Barzyk: Oh yes. The reality of the frontier was never very far away from us even though it looked like it was 21st century! At the end of the movie, there's a scene where the earth cracks and all this fire goes shooting up. That was done in a plaza in Ft. Worth. We brought in this special effects guy. He had to lay it out, and set the fire, and all that kind of stuff, and of course it had to be at night. Just before we're ready to shoot, the cops come over. "Yew might wanta git outta here; there's a guy walkin' down the street with a shotgun blowin' out all the windows." So everybody gets up, packs up their stuff, leaves. A half hour later the cops call us back. "We got 'im. You can come back now." So we go back down there and proceed to set off this huge explosion!
Even though Lathe is science fiction--it makes use of advanced technology, deals with dream research, aliens and so on--isn't it also a kind of fairy tale?

Barzyk: I'd put it in a slightly different way. What happened was that once we had the structure laid out, and we knew that we had this story, this graphic display that we could use in Dallas and Ft. Worth, what I really needed was to give some kind of scope--large, dramatic scope--to the overall thrust of the drama. And the wisest decision that David Loxton made was to bring in Michael Small to do the original score. You have to remember that Public Television had a very special deal with the music world. We could use anybody's music. We didn't have to pay rights. So lots of times we'd go back to music libraries or, as a matter of fact, in one show I even used music from Jaws; I mean, in a drama for public television! But we made a decision to spend a lot of money on the original score. And when I heard Michael Small's music, I knew that what I had to do was to create something that was more grand opera than it was realistic drama. That the environment, the visualization of this thing, had to be larger than just the events that were taking place. At the beginning it had to be as close as the eye could get, the environment kind of crunching in on you. And then it would just get bigger and bigger and bigger until you were looking at a huge vista. And the reason that would be useful was because as the film became more abstract or more impressionistic or more mind-boggling in terms of the ideas that Ursula was exploring, it became more like a fairy tale, just as you say. It became more fantasy. But without Michael Small's music, it wouldn't have added up.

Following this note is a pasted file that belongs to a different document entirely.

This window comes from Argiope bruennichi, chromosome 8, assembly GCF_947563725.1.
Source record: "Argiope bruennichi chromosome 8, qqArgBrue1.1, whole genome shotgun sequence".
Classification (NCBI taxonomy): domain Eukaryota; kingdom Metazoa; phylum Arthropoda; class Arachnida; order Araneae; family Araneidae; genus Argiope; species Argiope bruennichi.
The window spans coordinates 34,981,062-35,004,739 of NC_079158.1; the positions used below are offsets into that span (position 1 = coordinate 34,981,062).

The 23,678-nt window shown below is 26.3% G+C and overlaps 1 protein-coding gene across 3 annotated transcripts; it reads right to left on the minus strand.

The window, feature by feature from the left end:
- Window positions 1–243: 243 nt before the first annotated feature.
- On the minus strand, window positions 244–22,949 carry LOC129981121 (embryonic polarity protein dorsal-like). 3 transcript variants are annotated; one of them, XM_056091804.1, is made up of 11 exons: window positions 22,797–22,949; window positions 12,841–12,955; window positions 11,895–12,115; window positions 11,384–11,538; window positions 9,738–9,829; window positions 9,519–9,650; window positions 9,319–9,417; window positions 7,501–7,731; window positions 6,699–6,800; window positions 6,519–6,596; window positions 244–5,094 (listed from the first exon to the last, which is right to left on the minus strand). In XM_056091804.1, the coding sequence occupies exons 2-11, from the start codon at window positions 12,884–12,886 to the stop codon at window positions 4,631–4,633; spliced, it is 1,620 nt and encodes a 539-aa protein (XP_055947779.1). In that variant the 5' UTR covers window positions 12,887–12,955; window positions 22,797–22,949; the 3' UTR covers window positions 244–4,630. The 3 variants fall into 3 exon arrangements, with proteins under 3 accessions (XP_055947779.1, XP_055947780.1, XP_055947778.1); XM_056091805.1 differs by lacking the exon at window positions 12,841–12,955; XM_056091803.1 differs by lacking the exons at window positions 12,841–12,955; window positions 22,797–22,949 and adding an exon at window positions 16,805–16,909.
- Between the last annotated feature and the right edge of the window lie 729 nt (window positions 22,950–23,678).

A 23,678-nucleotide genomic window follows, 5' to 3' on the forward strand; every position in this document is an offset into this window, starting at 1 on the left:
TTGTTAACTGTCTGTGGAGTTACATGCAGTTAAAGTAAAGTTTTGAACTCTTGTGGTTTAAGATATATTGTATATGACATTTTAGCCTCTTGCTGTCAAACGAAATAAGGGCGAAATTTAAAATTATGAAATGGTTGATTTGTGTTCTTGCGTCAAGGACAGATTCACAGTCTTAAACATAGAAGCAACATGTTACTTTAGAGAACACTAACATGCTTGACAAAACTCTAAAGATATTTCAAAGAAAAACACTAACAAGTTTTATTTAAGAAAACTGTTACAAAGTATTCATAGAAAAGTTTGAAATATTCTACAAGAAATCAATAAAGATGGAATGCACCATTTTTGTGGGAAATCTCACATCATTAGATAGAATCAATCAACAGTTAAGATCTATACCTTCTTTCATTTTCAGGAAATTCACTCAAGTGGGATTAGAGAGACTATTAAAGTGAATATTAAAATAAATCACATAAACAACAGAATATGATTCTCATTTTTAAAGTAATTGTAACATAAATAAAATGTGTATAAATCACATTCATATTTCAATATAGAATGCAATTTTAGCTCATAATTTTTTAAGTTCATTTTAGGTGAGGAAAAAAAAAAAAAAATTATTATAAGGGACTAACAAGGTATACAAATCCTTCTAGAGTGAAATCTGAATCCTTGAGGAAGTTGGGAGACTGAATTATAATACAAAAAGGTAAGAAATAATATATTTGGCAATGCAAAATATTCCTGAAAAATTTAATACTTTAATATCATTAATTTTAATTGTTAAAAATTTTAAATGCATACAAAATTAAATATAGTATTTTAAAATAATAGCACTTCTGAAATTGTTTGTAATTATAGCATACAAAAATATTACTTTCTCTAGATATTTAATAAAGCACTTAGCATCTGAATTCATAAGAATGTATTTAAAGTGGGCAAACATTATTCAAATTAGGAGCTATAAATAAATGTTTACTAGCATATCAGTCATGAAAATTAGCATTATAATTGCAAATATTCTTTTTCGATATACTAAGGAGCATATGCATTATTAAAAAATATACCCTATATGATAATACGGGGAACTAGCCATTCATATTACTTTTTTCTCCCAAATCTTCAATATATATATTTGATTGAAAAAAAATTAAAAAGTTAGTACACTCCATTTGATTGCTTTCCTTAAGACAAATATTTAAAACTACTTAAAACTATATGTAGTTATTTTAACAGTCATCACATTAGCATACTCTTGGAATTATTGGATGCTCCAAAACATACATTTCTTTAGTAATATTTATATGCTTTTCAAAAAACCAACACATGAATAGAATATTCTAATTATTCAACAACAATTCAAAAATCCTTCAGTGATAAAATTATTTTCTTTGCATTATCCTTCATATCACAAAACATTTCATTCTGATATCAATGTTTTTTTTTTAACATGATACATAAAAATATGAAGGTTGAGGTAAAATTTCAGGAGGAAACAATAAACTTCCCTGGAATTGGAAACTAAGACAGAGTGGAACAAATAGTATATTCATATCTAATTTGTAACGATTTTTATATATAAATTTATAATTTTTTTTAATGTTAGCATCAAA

If you had the opportunity to remake this movie today, how would you make it differently?

Barzyk: High definition TV.
Would it still be the same movie, though, in terms of how it's told and the sensibility?

Barzyk: This movie is my child. I wouldn't change my child too much. But I would have loved to have seen the depth and the sharpness and crispness of what I could have gotten with high definition television. And if I had an opportunity, you know, I would have probably gone into experimenting with 3-D in the last sequence. I would have tried to push the system as far as I possibly could.
Twenty years ago, on TV especially, people either made fun of science fiction or took it way too seriously. How did you avoid those pitfalls?

Barzyk: Again, it comes back to our respect for what Ursula had written. It's in her work. I mean, the underlying reason that this thing still holds up, as you say, taken out of a box 20 years later--the reason that it has legs--is that Ursula's work has legs.